So, let's get started. Regardless of your specific deep learning problem, you'll most likely benefit from following the typical deep learning workflow. First, you need access to your audio and signal data files from wherever they are-- either just MP3 files, historical data in a database, or live streaming data. You then need lots of labeled data. You need input data to give the neural network lots of examples, so it can learn and understand the features to make decisions. All of that data makes the training of the network quite computationally intense. To be able to do these computations faster, you can and should utilize GPUs, which can make the training significantly faster.
Once you have a trained model, you more than likely want to incorporate this into a larger system, either allowing users to call the model through an app, or exporting the model to external hardware. You may be considering targeting an embedded GPU, and MATLAB offers products to automatically generate CUDA code from your model. And as you may know, deep learning is an iterative process, where you'll most likely need to go back and forth between these steps many times for a variety of reasons-- maybe to bring in more data to increase the model accuracy, or a change in the parameters of your model before deploying. The good news is, MATLAB provides all the tools to go back and forth between these steps.
So, following the standard workflow, we'll look at two demos today, both of which will showcase different deep learning techniques you can try on your data. The first demo is music generation, which uses an LSTM network architecture. Emelie will walk through designing a network that can generate melodies, so in the end, by playing a short intro jingle, the network will be able to continue the song based on what has been played. The second demo is about speech denoising with severe background noise, which will use a CNN with images. We will train a network so that it will be able to remove or reduce the noise from the input, leaving a clean speech signal.
And now, I'll turn it over to Emelie, who will walk you through both examples.
Thank you, Hanna. So, let's get started with the first demo, music generation. The data that we have to train the network is a data set of old folk song melodies. The network type we will use is called LSTMs. It stands for Long Short Term Memory. As the name implies, the network has an innate memory, in contrast to almost all other neural network types, which have no memory in time. The train network will be called folkNet. We will then use folkNet by playing it a short song, and let it tag along. Create a follow-up melody.
So let's take a closer look at how these kinds of networks work. "I was born in Sweden. I speak--" I know that the missing word is Swedish, based on the context. The LSTMs are a kind of recurrent neural networks. And recurrent neural networks take previous data in time into account when making predictions. These kinds of networks are especially good for signal, audio, text, and time series data. Information can be kept by sending it back into the network, and these loops can be unfolded for easier visualization.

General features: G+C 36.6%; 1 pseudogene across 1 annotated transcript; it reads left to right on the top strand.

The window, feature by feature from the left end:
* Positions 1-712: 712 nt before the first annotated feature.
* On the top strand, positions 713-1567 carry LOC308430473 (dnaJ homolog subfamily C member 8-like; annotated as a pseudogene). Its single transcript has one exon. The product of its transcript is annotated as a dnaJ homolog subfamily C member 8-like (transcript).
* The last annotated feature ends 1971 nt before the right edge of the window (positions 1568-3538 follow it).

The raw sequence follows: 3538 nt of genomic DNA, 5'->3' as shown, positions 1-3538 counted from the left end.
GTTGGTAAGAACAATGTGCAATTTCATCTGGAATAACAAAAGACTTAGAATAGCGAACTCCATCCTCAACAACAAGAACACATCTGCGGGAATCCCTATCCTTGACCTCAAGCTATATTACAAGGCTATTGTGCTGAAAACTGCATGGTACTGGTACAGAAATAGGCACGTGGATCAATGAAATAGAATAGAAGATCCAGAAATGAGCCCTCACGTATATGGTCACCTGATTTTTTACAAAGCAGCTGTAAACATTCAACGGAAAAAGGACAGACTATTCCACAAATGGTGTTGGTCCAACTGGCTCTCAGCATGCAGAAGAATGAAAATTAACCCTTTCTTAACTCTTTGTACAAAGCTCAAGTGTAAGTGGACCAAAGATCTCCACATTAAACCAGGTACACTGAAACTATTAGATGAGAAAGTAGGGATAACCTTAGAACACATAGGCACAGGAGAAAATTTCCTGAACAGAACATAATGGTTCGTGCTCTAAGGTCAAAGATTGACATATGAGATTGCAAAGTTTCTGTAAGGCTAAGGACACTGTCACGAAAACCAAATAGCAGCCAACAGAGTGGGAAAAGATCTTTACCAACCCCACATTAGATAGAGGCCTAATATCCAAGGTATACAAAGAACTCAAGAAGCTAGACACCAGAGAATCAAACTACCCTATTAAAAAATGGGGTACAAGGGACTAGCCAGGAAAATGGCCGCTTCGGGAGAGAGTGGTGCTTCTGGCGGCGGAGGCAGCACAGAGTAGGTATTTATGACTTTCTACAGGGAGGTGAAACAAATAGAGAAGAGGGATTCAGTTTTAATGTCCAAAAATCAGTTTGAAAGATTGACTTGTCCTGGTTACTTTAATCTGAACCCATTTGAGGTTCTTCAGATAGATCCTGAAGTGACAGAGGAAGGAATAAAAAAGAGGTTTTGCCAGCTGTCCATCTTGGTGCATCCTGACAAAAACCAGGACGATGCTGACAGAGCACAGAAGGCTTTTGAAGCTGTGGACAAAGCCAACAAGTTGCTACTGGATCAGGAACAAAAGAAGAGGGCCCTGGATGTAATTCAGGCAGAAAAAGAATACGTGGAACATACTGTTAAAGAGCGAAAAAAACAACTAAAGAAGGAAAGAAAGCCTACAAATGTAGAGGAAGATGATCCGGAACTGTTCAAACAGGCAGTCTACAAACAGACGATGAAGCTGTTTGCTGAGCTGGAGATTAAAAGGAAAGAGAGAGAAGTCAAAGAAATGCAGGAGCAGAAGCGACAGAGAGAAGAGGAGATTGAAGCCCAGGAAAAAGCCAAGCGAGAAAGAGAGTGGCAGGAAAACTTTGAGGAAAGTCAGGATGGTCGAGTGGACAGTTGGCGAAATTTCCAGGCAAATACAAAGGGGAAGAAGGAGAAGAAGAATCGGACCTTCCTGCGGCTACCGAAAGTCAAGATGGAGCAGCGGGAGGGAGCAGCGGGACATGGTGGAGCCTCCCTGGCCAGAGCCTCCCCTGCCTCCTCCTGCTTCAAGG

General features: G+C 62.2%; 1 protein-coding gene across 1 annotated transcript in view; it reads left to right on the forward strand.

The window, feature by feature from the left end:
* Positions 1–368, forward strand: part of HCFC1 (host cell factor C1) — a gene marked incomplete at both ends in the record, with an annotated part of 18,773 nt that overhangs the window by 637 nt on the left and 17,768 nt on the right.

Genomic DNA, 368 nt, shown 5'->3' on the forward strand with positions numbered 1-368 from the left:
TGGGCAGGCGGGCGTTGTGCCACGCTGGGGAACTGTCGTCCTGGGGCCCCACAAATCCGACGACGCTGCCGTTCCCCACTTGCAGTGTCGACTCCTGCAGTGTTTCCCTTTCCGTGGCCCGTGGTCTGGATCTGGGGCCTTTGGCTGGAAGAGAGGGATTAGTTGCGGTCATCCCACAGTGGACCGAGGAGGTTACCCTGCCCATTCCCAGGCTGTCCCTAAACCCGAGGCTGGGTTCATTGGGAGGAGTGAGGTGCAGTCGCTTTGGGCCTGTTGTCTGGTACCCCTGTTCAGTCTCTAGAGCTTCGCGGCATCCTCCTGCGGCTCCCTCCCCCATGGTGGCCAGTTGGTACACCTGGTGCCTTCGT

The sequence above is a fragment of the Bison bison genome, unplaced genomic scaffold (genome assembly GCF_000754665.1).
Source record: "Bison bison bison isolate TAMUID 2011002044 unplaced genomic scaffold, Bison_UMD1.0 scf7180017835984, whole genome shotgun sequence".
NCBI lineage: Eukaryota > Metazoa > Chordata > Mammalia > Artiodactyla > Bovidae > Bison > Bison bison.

So let's go back to the example, "I was born in Sweden," and then we can have, let's say, five pages of text. To still have Sweden in the context requires a much bigger memory than order. So, Long Short Term Memory networks are really good at this, since they carry a memory cell throughout the whole process. And in my demo, I'm going to show you how easy it is to create these kinds of networks in MATLAB.
So, we'll start with looking at what we could create in the end with this trained neural network. Here, we have a piano, looking like this. this app has been created in MATLAB, and in here, I can record a tune. This tune, or melody, will then be used to generate a longer follow-up melody. I can change the temperature up here. Temperature, in this case, is a technical term that describes how similar the future tunes will be to the notes I play. So a lower temperature means that the tune will be similar to the notes I played, and a higher temperature means that the tune will vary more from the original notes played. Let's leave it at this. I'll press Rec and start to play "Old MacDonald Had a Farm."
Now I'll press "Make Me A Tune!" and we can see that it's starting to generate a neural melody. On the y-axis, we have the pitch, or the note. On the x-axis, we have the time in beats. So in the red color, we have the tunes that we just played, and in blue, we have the new generated tunes. Let's play the tune.
I'll just pause it right there. So one reason why the beginning didn't really sound like we're used to is because the notes are elongated when I play several tunes. So I played three Gs in the beginning, and they become a long tone instead of three beats. But pretty cool. Here we actually have a computer-generated song.